Choose your own difficulty. Click the 9-patch grid to change number of pieces. Click the circle arrow to make the puzzle pieces rotating instead of stable orientation. Also, there are tips under the "?" on the upper right of the puzzle. If you'd like a full screen version, click the button below. Have fun!

   

 

 Here's the quilt - scroll down for the story and the music.

Simple Gifts by Ricky Tims (1996). 90" x 90"    Click on image for full view.

Simple Gifts detail.    Click on image for full view.

 

In 2000, there was a panel of quilting experts that selected the top 100 Best Quilts of the 20th Century. My Simple Gifts was not among those chosen, but juror June Culvey selected it as her choice for the 101st Best Quilt of the 20th Century.

Here's the story behind the quilt:

I lived in St. Louis and had been quilting for about four and a half years. On November 1, 1995 and I had traveled to Wisconsin, near Green Bay, to Saint Norberts Abbey, for an All Saints Day concert directed by Dudley Moore. They were doing a world premier of one of my choral and orchestral pieces called Song of Deliverance. The program featured Mozart, Vivaldi, Vaghan-Willaims, and Tims. The piece was received very well and even after the delicate, quiet ending, the audience was on their feet for a standing ovation. I was thrilled and the music critic that reviewed the concert gave glowing reviews to the piece - calling it ’sweeping and cinematic’.

On the drive from Minnesota back to St. Louis, I was counting my blessings - grateful for the music - but also feeling grateful that quilting had come into my world. I was thinking about the Amish and feeling thankful that they, as well as any, had kept quilting alive during the decades prior to the mid-seventies renaissance. Were it not for those who kept quilting going, quilting might not have made the comeback. I might not have discovered it, and my life today would be very different.

While driving it came to me that I could create a quilt in tribute to those who kept quilting alive. I instantly had the vision of a Diamond in a Square quilt (typically Amish), with my own contemporary spin on it. Mind you, this was before I was dyeing fabric on my own - and before I had any sort of a career in quilting. I was a full-time music director conducting a choir and orchestra at a church in St. Louis. Did I mention November 1st? I designed, stitched the quilt top, and machine quilted it on a domestic machine - finished on January 6th, 1996 - just two months later. Did I mention I was a church choir director? Can anyone guess what a church music director has on their plate in November and December? Well… with all of that - I burned the candle at both ends to get this quilt finished in only 2 months.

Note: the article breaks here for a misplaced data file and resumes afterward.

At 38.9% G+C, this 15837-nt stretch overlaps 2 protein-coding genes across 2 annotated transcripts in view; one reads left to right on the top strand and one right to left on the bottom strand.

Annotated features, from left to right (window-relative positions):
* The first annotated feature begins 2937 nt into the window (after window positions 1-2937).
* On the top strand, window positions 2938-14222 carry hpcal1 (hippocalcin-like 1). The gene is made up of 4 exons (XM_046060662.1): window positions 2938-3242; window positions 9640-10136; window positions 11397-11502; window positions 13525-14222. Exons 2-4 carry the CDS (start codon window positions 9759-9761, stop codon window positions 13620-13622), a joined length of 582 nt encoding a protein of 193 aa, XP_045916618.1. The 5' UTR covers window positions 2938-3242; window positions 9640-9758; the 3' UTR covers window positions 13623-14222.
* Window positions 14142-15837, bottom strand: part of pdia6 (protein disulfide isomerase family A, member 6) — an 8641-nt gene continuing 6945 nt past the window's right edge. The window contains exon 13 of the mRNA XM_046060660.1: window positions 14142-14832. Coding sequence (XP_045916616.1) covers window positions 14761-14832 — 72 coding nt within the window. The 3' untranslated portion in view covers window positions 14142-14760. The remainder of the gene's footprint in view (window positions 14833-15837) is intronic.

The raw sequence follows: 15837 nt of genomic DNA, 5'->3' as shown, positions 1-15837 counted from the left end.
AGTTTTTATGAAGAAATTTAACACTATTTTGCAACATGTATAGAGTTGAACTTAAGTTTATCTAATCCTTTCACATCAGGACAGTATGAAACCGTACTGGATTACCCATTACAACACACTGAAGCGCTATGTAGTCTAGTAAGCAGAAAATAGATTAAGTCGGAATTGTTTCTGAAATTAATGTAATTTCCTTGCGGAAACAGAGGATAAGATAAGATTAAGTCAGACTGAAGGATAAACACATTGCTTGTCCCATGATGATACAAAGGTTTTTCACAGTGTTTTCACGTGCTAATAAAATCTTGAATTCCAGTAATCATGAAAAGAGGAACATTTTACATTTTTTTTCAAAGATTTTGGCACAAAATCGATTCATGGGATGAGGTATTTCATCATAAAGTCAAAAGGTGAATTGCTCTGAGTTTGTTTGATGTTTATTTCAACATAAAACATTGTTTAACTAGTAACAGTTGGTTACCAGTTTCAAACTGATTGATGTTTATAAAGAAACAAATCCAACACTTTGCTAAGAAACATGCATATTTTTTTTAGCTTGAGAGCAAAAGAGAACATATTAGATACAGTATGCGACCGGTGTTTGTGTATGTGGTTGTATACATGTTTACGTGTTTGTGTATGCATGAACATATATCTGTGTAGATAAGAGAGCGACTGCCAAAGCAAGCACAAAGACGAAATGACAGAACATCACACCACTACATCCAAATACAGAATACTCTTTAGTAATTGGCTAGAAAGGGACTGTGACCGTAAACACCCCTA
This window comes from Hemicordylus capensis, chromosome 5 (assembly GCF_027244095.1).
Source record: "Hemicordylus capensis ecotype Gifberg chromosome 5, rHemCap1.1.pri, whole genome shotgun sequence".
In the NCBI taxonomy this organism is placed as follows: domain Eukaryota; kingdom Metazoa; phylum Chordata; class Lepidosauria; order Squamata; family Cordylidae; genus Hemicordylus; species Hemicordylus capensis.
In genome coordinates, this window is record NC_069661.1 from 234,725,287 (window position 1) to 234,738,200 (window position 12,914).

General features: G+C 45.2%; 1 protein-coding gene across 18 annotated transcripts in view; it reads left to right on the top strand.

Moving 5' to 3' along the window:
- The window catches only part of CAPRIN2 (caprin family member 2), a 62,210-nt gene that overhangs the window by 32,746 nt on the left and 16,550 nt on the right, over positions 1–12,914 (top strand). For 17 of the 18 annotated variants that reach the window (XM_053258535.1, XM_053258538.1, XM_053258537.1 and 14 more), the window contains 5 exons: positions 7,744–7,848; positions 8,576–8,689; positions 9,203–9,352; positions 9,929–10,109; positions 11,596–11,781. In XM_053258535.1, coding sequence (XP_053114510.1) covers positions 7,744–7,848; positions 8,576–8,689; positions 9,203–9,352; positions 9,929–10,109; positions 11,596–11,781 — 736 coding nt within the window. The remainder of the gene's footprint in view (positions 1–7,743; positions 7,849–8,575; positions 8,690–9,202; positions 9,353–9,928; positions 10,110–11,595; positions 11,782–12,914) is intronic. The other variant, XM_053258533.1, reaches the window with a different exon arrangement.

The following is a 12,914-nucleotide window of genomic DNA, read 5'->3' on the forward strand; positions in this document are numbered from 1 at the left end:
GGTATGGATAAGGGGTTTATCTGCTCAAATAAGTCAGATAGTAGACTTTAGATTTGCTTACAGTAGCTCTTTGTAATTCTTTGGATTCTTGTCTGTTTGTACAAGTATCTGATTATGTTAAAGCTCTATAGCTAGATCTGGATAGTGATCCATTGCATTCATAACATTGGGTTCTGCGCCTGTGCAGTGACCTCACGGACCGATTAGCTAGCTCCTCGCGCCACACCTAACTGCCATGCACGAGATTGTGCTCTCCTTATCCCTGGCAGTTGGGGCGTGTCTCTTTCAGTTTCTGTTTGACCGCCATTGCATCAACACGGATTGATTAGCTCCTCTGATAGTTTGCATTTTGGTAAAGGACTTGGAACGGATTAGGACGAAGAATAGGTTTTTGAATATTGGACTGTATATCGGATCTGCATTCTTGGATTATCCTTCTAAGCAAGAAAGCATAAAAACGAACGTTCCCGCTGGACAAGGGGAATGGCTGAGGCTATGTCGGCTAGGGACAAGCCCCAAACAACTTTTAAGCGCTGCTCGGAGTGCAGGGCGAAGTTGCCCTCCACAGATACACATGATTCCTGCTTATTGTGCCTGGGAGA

It won numerous awards at shows including a Best of Show, a 1st prize in Lancaster, PA, and 2nd prizes in both Houston and Paducah. The quilt is made entirely from commercial fabric although some of the fabrics in the small central pink orb were over-dyed with diluted black to get the proper effect I needed. It's fun quilt to study (give yourself some time) because of the piecing intricacies and transparencies. By changing the color of fabrics pieced into the units, the illusion of transparent color orbs is created. There are five orbs total. There are also twelve butterflies quilted into the quilt. None of the quilting thread is variegated. It’s quilted with about 36 different solid colors that were changed as necessary. Notice the binding changes along the edges too. The back is another full size sampled version of the front - but it too is a Diamond in a Square.